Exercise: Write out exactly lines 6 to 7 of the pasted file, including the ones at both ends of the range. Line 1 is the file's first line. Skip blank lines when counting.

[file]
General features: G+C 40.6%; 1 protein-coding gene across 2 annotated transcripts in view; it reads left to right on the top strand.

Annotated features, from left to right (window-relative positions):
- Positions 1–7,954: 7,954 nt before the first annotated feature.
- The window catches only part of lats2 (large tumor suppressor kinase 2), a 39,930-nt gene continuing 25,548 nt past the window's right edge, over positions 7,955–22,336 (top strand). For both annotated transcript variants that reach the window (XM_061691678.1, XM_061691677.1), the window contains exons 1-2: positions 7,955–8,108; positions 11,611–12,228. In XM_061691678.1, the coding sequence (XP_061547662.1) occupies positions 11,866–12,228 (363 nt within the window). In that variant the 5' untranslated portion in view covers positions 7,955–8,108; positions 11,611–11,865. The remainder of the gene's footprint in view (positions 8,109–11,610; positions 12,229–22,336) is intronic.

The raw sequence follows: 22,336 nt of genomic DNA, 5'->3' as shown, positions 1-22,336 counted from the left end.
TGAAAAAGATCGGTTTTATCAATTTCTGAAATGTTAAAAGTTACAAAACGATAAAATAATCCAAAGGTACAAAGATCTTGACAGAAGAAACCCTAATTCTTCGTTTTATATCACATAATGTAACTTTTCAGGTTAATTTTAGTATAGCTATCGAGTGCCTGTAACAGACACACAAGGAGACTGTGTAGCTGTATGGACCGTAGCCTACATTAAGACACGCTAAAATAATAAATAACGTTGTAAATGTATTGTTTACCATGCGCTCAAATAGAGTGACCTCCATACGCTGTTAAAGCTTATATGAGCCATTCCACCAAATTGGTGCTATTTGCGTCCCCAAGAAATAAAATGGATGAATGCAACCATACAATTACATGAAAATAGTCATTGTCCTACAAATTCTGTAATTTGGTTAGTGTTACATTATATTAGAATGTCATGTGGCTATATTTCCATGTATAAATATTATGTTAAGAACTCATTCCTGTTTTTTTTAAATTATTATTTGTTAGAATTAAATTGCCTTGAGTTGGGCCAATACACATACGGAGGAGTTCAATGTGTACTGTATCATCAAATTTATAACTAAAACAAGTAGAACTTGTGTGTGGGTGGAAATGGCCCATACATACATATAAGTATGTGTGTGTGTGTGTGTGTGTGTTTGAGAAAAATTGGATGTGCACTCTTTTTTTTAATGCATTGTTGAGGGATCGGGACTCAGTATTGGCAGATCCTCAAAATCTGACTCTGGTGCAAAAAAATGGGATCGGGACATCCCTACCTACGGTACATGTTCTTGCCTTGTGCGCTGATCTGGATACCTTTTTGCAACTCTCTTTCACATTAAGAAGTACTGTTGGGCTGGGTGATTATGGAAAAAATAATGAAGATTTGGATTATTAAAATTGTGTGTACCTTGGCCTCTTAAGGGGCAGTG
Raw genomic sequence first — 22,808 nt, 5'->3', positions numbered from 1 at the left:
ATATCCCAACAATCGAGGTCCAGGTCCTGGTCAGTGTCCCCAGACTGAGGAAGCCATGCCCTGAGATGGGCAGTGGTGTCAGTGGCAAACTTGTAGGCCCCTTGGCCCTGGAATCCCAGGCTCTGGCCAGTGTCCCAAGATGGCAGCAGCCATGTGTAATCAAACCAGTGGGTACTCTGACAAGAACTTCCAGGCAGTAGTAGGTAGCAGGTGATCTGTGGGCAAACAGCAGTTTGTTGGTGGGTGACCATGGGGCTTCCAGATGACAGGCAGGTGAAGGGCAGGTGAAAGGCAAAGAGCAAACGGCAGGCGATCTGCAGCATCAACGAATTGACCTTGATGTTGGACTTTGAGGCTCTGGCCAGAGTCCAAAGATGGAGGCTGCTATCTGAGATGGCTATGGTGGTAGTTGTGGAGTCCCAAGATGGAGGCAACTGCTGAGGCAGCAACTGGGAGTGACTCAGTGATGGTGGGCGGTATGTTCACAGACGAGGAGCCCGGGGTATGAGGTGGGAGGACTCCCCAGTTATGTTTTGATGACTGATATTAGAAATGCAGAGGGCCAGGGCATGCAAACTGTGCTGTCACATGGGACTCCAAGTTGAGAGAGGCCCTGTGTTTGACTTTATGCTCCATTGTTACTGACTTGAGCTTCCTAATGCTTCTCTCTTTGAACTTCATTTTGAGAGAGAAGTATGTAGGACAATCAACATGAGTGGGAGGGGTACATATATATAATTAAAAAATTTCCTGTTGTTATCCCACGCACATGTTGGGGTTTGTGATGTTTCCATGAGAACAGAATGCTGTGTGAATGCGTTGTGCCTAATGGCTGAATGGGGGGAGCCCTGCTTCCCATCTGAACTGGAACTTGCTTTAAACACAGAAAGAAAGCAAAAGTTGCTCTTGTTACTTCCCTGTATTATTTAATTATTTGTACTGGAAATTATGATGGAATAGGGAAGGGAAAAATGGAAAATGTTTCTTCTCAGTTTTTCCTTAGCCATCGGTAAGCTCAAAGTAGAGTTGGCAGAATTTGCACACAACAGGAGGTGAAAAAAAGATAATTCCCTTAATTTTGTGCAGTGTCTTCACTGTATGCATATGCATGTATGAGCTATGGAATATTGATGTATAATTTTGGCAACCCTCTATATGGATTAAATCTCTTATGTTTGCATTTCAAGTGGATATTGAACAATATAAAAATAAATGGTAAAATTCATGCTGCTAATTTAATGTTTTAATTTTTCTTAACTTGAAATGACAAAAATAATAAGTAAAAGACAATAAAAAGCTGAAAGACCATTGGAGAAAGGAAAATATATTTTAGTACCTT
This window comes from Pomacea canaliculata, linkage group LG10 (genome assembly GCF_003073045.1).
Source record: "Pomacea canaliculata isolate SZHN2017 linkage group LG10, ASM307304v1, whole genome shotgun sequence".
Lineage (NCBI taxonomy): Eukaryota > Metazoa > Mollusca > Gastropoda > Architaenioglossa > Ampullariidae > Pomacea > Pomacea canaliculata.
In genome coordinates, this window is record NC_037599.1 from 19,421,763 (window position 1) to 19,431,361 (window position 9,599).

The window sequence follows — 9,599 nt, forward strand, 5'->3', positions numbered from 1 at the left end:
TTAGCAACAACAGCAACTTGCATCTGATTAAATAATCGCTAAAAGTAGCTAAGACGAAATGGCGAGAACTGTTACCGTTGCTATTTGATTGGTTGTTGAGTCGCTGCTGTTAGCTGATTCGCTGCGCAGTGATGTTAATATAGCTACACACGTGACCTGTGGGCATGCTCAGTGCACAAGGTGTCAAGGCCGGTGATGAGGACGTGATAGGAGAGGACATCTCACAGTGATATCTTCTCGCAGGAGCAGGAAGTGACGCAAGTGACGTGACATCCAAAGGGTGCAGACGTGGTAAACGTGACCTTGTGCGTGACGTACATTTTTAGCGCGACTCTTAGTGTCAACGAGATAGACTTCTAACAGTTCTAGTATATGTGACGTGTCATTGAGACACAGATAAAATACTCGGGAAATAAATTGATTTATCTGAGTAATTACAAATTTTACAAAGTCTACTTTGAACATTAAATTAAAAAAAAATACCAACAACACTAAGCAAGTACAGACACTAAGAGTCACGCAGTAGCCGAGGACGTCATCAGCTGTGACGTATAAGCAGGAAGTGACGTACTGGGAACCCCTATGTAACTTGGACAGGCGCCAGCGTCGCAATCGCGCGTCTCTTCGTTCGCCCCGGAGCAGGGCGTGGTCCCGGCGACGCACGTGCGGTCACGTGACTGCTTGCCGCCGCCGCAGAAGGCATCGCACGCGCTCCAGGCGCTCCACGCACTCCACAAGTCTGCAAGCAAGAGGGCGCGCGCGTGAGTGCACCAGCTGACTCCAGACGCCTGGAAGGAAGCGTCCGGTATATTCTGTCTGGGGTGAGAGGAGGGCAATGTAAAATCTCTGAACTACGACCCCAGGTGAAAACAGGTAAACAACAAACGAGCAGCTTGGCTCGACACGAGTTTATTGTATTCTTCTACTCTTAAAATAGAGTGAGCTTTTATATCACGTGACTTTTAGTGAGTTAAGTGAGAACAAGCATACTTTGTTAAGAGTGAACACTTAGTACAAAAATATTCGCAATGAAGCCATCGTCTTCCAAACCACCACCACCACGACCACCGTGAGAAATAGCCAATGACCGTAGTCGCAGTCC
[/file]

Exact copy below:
TGAAAAAGATCGGTTTTATCAATTTCTGAAATGTTAAAAGTTACAAAACGATAAAATAATCCAAAGGTACAAAGATCTTGACAGAAGAAACCCTAATTCTTCGTTTTATATCACATAATGTAACTTTTCAGGTTAATTTTAGTATAGCTATCGAGTGCCTGTAACAGACACACAAGGAGACTGTGTAGCTGTATGGACCGTAGCCTACATTAAGACACGCTAAAATAATAAATAACGTTGTAAATGTATTGTTTACCATGCGCTCAAATAGAGTGACCTCCATACGCTGTTAAAGCTTATATGAGCCATTCCACCAAATTGGTGCTATTTGCGTCCCCAAGAAATAAAATGGATGAATGCAACCATACAATTACATGAAAATAGTCATTGTCCTACAAATTCTGTAATTTGGTTAGTGTTACATTATATTAGAATGTCATGTGGCTATATTTCCATGTATAAATATTATGTTAAGAACTCATTCCTGTTTTTTTTAAATTATTATTTGTTAGAATTAAATTGCCTTGAGTTGGGCCAATACACATACGGAGGAGTTCAATGTGTACTGTATCATCAAATTTATAACTAAAACAAGTAGAACTTGTGTGTGGGTGGAAATGGCCCATACATACATATAAGTATGTGTGTGTGTGTGTGTGTGTGTTTGAGAAAAATTGGATGTGCACTCTTTTTTTTAATGCATTGTTGAGGGATCGGGACTCAGTATTGGCAGATCCTCAAAATCTGACTCTGGTGCAAAAAAATGGGATCGGGACATCCCTACCTACGGTACATGTTCTTGCCTTGTGCGCTGATCTGGATACCTTTTTGCAACTCTCTTTCACATTAAGAAGTACTGTTGGGCTGGGTGATTATGGAAAAAATAATGAAGATTTGGATTATTAAAATTGTGTGTACCTTGGCCTCTTAAGGGGCAGTG
Raw genomic sequence first — 22,808 nt, 5'->3', positions numbered from 1 at the left: